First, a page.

Wednesday, August 9, 2006
[1.] My first proposed change to the drug-approval process relates to the current lack of long-term safety data. . . .
To encourage the generation of such data, an extended period of exclusivity should be offered to drug manufacturers after the completion of FDA-mandated studies that demonstrate a drug's long-term safety.
[2.] My second proposed change to the drug-approval process relates to . . . unmet phase 4 commitments. I propose that we provide incentives for the completion of these commitments by offering only a limited, shorter period of exclusivity with accelerated approvals. I also suggest that we allow the normal period of extended exclusivity to be restored when the mandated phase 4 studies are completed and yield data that confirm the drug's efficacy and safety.
[3.] To encourage the development of drugs with high commercial risk to prevent chronic diseases, we need to develop a strategy that will convert the approval of such drugs on the basis of apparently beneficial changes on a relevant surrogate, imaging, or biologic marker to the demonstration of benefit on a clinically meaningful end point (e.g., prevention of cognitive deterioration in patients at risk for Alzheimer's disease or avoidance of the need for hip replacement in patients with early osteoarthritis).
When too much time is required to demonstrate a clinically meaningful benefit in a preapproval study, initial FDA approval could be given on the basis of a change in the end point of an imaging or biologic marker. However, that initial approval would provide only a limited period of exclusivity during which the sponsor would have to demonstrate that patients also benefited with respect to a clinically meaningful end point (i.e., meaningful improvement in function or a reduction in morbidity or mortality). The timely provision of such data would result in an extension of the period of exclusivity. . . .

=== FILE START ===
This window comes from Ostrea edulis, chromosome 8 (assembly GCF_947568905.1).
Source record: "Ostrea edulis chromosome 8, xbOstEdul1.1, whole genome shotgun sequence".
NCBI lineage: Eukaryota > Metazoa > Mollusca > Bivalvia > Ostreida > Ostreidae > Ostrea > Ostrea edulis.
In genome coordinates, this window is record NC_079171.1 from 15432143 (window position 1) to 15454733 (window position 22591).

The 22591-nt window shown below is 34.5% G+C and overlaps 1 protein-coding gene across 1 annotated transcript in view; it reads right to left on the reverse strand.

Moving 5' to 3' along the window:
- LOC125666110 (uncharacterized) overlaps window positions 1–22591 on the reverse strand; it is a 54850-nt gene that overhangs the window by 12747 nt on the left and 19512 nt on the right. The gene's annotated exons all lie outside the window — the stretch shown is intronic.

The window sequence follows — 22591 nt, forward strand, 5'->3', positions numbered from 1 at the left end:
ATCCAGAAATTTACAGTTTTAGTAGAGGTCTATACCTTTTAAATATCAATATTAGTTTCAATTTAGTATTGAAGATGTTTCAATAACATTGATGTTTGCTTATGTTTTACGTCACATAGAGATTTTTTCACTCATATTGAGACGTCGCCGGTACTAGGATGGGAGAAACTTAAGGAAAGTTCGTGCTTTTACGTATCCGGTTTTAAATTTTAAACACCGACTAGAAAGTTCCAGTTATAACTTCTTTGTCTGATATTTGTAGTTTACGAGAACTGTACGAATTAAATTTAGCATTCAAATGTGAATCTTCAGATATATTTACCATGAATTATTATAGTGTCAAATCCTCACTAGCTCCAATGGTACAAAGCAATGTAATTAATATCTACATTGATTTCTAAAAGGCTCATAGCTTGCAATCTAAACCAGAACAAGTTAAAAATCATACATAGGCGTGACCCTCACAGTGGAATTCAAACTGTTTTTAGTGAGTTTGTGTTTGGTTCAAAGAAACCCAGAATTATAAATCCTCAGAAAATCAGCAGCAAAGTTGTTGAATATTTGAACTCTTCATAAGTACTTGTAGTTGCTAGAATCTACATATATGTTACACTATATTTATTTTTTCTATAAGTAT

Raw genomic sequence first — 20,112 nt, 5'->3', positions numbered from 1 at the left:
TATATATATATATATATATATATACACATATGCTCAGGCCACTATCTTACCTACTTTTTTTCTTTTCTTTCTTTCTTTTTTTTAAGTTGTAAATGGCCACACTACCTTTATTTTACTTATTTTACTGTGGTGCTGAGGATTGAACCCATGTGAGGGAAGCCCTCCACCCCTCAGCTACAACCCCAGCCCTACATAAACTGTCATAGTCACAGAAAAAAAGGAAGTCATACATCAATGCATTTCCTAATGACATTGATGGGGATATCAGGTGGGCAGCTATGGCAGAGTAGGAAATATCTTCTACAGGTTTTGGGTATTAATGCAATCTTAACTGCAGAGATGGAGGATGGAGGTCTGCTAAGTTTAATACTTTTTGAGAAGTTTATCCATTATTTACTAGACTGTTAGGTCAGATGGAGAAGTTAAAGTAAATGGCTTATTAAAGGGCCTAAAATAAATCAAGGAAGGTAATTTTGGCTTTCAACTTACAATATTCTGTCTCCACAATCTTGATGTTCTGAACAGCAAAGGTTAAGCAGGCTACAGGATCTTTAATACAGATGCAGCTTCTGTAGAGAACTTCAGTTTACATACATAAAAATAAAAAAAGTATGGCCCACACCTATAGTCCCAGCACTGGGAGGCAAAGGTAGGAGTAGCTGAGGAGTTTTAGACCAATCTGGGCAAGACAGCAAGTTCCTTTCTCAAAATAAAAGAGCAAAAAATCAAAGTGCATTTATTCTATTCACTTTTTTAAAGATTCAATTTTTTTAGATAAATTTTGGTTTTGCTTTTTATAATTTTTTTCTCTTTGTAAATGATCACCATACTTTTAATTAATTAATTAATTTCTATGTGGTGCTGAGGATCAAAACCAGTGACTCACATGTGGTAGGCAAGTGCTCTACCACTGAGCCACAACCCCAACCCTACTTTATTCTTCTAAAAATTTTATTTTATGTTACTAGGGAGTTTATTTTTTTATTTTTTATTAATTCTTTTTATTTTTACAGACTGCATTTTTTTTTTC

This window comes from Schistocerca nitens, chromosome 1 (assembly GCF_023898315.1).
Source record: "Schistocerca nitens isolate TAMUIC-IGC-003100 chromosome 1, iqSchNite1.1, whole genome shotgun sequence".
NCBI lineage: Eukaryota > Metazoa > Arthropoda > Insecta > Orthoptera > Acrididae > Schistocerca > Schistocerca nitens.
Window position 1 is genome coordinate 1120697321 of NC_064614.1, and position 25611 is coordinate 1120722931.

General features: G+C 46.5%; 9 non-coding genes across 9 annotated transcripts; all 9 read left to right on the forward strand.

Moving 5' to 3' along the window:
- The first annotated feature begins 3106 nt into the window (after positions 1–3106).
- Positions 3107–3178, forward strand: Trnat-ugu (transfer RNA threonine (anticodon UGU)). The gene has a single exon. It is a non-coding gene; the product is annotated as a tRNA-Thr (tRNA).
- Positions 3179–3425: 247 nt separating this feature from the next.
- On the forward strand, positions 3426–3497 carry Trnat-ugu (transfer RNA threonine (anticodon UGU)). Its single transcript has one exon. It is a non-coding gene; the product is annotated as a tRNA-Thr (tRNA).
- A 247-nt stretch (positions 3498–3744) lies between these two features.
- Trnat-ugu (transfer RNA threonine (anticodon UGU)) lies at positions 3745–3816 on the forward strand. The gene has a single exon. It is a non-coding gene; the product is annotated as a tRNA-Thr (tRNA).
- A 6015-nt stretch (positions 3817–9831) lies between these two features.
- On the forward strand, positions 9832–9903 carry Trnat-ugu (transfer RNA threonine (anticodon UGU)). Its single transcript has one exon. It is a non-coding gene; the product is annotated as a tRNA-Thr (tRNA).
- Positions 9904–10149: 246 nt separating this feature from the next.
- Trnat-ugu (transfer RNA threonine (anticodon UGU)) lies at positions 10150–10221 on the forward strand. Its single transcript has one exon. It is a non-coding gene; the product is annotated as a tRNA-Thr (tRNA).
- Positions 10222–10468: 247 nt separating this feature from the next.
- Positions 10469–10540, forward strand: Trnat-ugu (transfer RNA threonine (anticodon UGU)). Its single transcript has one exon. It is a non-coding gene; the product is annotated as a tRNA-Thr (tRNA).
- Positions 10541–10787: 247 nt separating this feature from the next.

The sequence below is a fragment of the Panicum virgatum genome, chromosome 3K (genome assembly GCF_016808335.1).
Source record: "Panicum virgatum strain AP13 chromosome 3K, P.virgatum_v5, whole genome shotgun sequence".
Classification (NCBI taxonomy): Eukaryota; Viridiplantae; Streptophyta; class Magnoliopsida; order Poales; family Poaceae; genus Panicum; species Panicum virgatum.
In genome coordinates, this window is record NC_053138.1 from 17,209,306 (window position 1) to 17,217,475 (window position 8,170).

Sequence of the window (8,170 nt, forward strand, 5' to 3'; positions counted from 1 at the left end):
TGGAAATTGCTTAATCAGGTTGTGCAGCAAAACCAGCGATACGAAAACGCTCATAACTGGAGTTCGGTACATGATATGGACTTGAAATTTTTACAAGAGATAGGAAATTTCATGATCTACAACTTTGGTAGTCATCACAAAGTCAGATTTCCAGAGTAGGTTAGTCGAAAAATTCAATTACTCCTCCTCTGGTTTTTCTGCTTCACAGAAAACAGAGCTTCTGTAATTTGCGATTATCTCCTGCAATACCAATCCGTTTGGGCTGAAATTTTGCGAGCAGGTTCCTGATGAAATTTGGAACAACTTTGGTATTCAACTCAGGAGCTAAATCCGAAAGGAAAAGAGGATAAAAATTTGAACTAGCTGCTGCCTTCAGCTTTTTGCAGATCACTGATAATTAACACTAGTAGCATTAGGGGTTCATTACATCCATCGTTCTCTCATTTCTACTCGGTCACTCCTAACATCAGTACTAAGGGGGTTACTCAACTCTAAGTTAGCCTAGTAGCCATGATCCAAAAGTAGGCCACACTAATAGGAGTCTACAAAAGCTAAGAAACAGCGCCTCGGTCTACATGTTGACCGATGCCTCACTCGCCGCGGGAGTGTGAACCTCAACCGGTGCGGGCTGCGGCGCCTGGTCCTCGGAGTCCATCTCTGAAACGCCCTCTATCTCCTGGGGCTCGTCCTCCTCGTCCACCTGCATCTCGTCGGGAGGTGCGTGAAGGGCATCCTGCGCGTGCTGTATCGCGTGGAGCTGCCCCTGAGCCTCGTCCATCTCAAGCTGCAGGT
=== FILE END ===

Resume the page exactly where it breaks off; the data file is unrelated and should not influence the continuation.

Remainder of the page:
[4.] Our current drug-approval system does not adequately reward the development of the most beneficial drugs. Manufacturers of drugs that are not demonstrably different from many others on the market are offered extended periods of exclusivity, although the risk involved in this drug development is relatively low. . . .
Once an area was designated as being high need and high risk, an extended (i.e., longer than current) period of exclusivity would be available to manufacturers of successfully developed drugs in this area, and the extended exclusivity would increase the value of these drugs.
Manufacturers of late drugs in a class, sometimes called "me too" drugs, would be given a shorter period of exclusivity unless or until they demonstrate that their drugs had some meaningful advantage (such as increased efficacy or improved safety) over other drugs in their class.